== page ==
Monday, April 15, 2013

How To Get By at the Towson Book Sale on $3 a Day

A Tale of Horrid Hunters & Cloying Collectors
I splurged this weekend on gas, Boston Market chicken, and car repairs, so by the time I realized that Sunday was the last day of the Friends of the Towson Library Book Sale at (you guessed it) the Towson Branch of the Baltimore County Public Library, I had but $3 to my name.

Towson Library Book Sale

I thought that the final day of the Towson Book Sale was one of those all-you-can-fill-a-bag (or box)-with book buffet deals like the (far superior) annual Enoch Pratt Free Library Book Sale, but no such luck in the 'burbs. They have some hokey "by the inch" thing - I think it was $3 for 6-inches or $5 for 12-inches - which sounds either like a male hustler solicitation rate or a Subway sandwich promotion.

But I have enough books, for God's sake, and I work at a library to boot. Besides, I'm trying to sell my house and need to de-clutter years of pop cultural detritus that built up within the rowhome I call "Townhouse Shabby" (to appeal to fans of Downton Abbey shopping for Rodgers Forge homes with, um, "character"!) And so I busied myself pouring over the spread of CDs, which were 2-for-$1. Given my limited math skills (in High School I took Algebra II literally - meaning I took it twice!), I counted my fingers until I finally calculated this would allow me to pick up six CDs with my three bucks.

Luckily, The library volunteer "Friends" had taken the time to roughly sort them by type (all the jazz was in one section, the pop/rock/soul in another, Christmas music here, world/folk there, and so on), and I soon found my six - though I wish I had worn my prescription glasses because I mistakenly picked up the soundtrack to Mel "Son of a Holocaust Denier" Gibson's Passion of the Christ after mistaking it for Peter Gabriel's gorgeous score for Martin Scorcese's The Last Temptation of the Christ, which borders on aesthetic blasphemy to my mind. (For my money, Gibson's only good movies are the ones where he's not acting but just playing himself, a savage yahoo retard. Hence his best work is in Tim , where he plays a retard, and Road Warrior, where he plays a desensitized savage with a muscle car).

My other, less controversial scores were:

1. The Graham Gouldman-Eric Stewart edition of 10cc Live In Concert, Volume Two, a mid-'90s release documenting what they sounded like during their 1993 Japanese Tour (and which includes two Beatles covers - three if you consider their take on "Slow Down" to be the Beatles version). Having just seen a live DVD of Graham Gouldman's 10cc touring band circa 2007, 10cc in Concert, it was good to pick up this edition with Eric Stewart singing most of the vocals.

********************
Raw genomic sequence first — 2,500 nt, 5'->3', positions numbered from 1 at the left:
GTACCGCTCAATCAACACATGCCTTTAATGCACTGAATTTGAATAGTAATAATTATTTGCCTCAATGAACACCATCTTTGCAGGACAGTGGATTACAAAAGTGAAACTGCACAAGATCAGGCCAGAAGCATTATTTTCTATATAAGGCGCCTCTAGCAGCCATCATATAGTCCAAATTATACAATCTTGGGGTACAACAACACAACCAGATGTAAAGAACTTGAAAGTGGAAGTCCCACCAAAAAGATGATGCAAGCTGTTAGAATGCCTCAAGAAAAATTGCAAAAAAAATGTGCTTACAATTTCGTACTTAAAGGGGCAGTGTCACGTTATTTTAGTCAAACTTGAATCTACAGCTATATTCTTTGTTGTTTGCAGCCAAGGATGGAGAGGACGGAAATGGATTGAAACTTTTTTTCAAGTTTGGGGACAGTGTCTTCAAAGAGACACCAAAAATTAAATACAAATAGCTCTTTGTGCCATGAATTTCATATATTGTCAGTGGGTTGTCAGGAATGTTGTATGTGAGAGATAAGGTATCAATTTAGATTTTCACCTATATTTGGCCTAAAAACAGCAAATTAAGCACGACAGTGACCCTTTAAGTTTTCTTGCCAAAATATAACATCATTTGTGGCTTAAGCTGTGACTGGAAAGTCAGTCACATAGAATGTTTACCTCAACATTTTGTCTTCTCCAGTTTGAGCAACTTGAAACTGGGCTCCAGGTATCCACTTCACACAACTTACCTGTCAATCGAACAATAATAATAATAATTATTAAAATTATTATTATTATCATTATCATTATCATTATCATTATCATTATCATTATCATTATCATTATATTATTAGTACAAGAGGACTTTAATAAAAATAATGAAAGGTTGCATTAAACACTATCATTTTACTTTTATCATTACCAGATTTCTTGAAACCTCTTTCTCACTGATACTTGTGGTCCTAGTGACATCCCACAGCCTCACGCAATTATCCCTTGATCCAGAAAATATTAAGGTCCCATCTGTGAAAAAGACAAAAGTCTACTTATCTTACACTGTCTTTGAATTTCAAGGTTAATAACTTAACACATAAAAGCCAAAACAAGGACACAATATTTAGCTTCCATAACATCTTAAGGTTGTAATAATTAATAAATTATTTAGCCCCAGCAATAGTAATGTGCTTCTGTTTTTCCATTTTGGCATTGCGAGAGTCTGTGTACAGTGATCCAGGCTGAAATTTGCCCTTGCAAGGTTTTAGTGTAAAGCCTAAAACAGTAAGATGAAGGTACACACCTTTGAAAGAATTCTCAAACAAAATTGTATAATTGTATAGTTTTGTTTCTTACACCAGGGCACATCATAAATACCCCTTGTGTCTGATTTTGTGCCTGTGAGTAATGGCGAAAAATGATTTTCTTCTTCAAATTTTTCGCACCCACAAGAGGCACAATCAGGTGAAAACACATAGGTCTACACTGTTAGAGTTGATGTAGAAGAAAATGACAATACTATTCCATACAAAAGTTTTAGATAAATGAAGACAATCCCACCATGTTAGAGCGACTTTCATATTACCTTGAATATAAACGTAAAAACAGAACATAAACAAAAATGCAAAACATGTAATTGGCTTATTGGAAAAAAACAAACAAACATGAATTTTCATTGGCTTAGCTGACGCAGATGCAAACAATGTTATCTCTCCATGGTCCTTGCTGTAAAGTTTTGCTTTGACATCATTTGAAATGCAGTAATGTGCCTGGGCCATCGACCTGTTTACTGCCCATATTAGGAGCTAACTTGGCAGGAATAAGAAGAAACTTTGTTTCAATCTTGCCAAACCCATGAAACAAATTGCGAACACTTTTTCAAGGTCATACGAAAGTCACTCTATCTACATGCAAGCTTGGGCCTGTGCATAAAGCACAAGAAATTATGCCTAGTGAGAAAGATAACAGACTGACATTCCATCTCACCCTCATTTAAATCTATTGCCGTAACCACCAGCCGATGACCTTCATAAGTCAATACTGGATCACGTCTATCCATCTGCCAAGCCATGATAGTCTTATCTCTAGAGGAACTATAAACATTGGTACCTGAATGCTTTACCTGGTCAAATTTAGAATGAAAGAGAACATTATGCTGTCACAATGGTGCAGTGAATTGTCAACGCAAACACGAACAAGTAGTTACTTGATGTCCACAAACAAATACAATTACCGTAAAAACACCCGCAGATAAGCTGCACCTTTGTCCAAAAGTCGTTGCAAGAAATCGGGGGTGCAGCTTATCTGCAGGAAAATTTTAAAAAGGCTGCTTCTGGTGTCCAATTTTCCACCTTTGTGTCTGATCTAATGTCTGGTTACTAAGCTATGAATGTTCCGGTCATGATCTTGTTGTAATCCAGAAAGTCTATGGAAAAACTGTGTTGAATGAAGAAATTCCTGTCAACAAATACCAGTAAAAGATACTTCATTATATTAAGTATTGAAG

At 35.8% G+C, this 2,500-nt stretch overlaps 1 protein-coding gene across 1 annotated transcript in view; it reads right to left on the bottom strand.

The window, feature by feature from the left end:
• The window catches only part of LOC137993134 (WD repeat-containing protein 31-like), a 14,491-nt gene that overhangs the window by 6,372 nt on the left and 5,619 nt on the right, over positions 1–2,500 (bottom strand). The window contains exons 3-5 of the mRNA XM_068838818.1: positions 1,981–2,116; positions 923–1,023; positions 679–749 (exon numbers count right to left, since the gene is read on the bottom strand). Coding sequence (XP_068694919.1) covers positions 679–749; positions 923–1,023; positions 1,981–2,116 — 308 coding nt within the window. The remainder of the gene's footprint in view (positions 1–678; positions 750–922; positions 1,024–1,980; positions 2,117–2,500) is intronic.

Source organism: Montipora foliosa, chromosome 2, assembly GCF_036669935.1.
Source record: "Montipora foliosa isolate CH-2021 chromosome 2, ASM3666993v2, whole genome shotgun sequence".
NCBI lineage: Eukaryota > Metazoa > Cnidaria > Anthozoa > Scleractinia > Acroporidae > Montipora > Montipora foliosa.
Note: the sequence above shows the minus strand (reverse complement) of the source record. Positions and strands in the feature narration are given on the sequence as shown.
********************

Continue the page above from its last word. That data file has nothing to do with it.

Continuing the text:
A live split-CD from the post-split 10cc

2. 1997's eponymous fifth Blur album with "Beetlebum" and "Song 2," among many fine other songs from the London boys in their prime.

Blur by Blur

3. A 28-track various artists collection of indie bands on the Go-Kart label called called Go-Kart Vs. the Corporate Giant .

Go-Kart comp features Balto bands Berserk, Buttsteak and Stress Magnets

I already own a copy, but I figured I'd gift it to my girlfriend Amy so she could listen to our friends Dave Cawley and Skizz Cyzyk rock out on the two Berserk cuts on it: Brent Malkus's "Blue Hearts" - an homage to the '80s Japanese punk-pop band Blue Hearts...

Japan's Blue Hearts

- and Ultraman fanboy Dave's tokosatsu love song "Ultra 7."

Berserk - "Ultra 7"

Berserk - "Ultra 7" live at the Ottobar

The CD (which can currently be found "new" on Amazon for 71 cents!), also contains tracks by two more local bands, Buttsteak and Brent's old band the Stress Magnets. Deal!

Stress Magnets - "Kendall Fell Asleep in the Corn"

4. Four More Years in the Bush Leagues by local political satirists The Capital Steps because, well, the George W. Years were funny as far as logic and common sense goes, if not too funny as far as the economy, 9/11, and all those wasted American lives in the Iraq war fiasco.

Capital Steps - "Four More Years in the Bush Leagues"

5. And, finally,Toolbox Classics by Woody Phillips. The features "handyman" interpretations of classical compositions by the masters (Beethoven, Bach, Bizet, Strauss, , Greig, Wagner, etc.) using instruments you'll never hear at the BSO - like power drills, table saws, pneumatic nailers, hammers, anvils, and plucked jigsaw blades. (A good record to fool my neighbors into thinking I actually have some home improvement skills, though the oustide of my house surely doesn't fool them!)

Maestro-craftsman Woody Phillips's Toolbox Classics

Though I picked up Toolbox Classics on a whim and strictly as a novelty, it actually works as good, serious music (I call it "Powertool Pop") - albeit using shed tools in place of more traditional instruments. This is especially true of Richard Strauss's "Thus Spake Zarathustra" (excerpt from Op. 30), in which a drill press motor, table saw, 50-gallon drum, vacuum, and pipes perfectly recreate the dramatic tension of the original - and I'd saw the steady back-and-forth of the table saw even surpasses the original's pounding kettlebell drumming.